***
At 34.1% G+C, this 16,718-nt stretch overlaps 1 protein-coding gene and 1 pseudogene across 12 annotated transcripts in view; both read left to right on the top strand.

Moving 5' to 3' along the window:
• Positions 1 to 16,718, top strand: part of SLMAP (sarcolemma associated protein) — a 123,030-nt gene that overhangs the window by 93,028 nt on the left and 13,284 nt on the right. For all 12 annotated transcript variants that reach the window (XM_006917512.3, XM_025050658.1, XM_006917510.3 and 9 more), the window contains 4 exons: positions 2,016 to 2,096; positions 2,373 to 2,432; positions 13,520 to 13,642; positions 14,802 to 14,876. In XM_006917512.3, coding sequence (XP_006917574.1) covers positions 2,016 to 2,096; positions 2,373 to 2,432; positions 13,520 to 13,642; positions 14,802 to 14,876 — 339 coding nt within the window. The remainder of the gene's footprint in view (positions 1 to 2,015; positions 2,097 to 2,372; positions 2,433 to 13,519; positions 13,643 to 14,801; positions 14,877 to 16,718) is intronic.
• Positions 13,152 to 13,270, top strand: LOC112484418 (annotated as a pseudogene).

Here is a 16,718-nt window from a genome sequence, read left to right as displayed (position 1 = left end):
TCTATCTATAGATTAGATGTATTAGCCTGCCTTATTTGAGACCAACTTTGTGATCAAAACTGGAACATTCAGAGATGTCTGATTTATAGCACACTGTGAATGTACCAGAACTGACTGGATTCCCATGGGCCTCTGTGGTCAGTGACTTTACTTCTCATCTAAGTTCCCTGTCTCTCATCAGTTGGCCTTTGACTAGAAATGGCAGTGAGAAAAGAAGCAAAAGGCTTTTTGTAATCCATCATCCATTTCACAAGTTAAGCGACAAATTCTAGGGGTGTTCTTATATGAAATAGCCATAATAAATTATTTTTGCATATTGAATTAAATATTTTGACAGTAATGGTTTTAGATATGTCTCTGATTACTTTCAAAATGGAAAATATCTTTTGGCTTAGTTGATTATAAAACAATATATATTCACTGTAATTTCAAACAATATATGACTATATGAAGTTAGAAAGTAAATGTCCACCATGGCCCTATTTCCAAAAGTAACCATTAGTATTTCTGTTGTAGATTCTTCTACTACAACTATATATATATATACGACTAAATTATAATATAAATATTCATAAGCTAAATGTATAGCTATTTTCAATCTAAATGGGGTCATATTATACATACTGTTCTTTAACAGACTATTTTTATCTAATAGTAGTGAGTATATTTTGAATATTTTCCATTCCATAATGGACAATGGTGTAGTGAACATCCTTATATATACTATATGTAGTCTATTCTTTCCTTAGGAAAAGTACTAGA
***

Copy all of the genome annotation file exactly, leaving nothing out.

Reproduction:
At 34.1% G+C, this 16,718-nt stretch overlaps 1 protein-coding gene and 1 pseudogene across 12 annotated transcripts in view; both read left to right on the top strand.

Moving 5' to 3' along the window:
• Positions 1 to 16,718, top strand: part of SLMAP (sarcolemma associated protein) — a 123,030-nt gene that overhangs the window by 93,028 nt on the left and 13,284 nt on the right. For all 12 annotated transcript variants that reach the window (XM_006917512.3, XM_025050658.1, XM_006917510.3 and 9 more), the window contains 4 exons: positions 2,016 to 2,096; positions 2,373 to 2,432; positions 13,520 to 13,642; positions 14,802 to 14,876. In XM_006917512.3, coding sequence (XP_006917574.1) covers positions 2,016 to 2,096; positions 2,373 to 2,432; positions 13,520 to 13,642; positions 14,802 to 14,876 — 339 coding nt within the window. The remainder of the gene's footprint in view (positions 1 to 2,015; positions 2,097 to 2,372; positions 2,433 to 13,519; positions 13,643 to 14,801; positions 14,877 to 16,718) is intronic.
• Positions 13,152 to 13,270, top strand: LOC112484418 (annotated as a pseudogene).

Here is a 16,718-nt window from a genome sequence, read left to right as displayed (position 1 = left end):
TCTATCTATAGATTAGATGTATTAGCCTGCCTTATTTGAGACCAACTTTGTGATCAAAACTGGAACATTCAGAGATGTCTGATTTATAGCACACTGTGAATGTACCAGAACTGACTGGATTCCCATGGGCCTCTGTGGTCAGTGACTTTACTTCTCATCTAAGTTCCCTGTCTCTCATCAGTTGGCCTTTGACTAGAAATGGCAGTGAGAAAAGAAGCAAAAGGCTTTTTGTAATCCATCATCCATTTCACAAGTTAAGCGACAAATTCTAGGGGTGTTCTTATATGAAATAGCCATAATAAATTATTTTTGCATATTGAATTAAATATTTTGACAGTAATGGTTTTAGATATGTCTCTGATTACTTTCAAAATGGAAAATATCTTTTGGCTTAGTTGATTATAAAACAATATATATTCACTGTAATTTCAAACAATATATGACTATATGAAGTTAGAAAGTAAATGTCCACCATGGCCCTATTTCCAAAAGTAACCATTAGTATTTCTGTTGTAGATTCTTCTACTACAACTATATATATATATACGACTAAATTATAATATAAATATTCATAAGCTAAATGTATAGCTATTTTCAATCTAAATGGGGTCATATTATACATACTGTTCTTTAACAGACTATTTTTATCTAATAGTAGTGAGTATATTTTGAATATTTTCCATTCCATAATGGACAATGGTGTAGTGAACATCCTTATATATACTATATGTAGTCTATTCTTTCCTTAGGAAAAGTACTAGA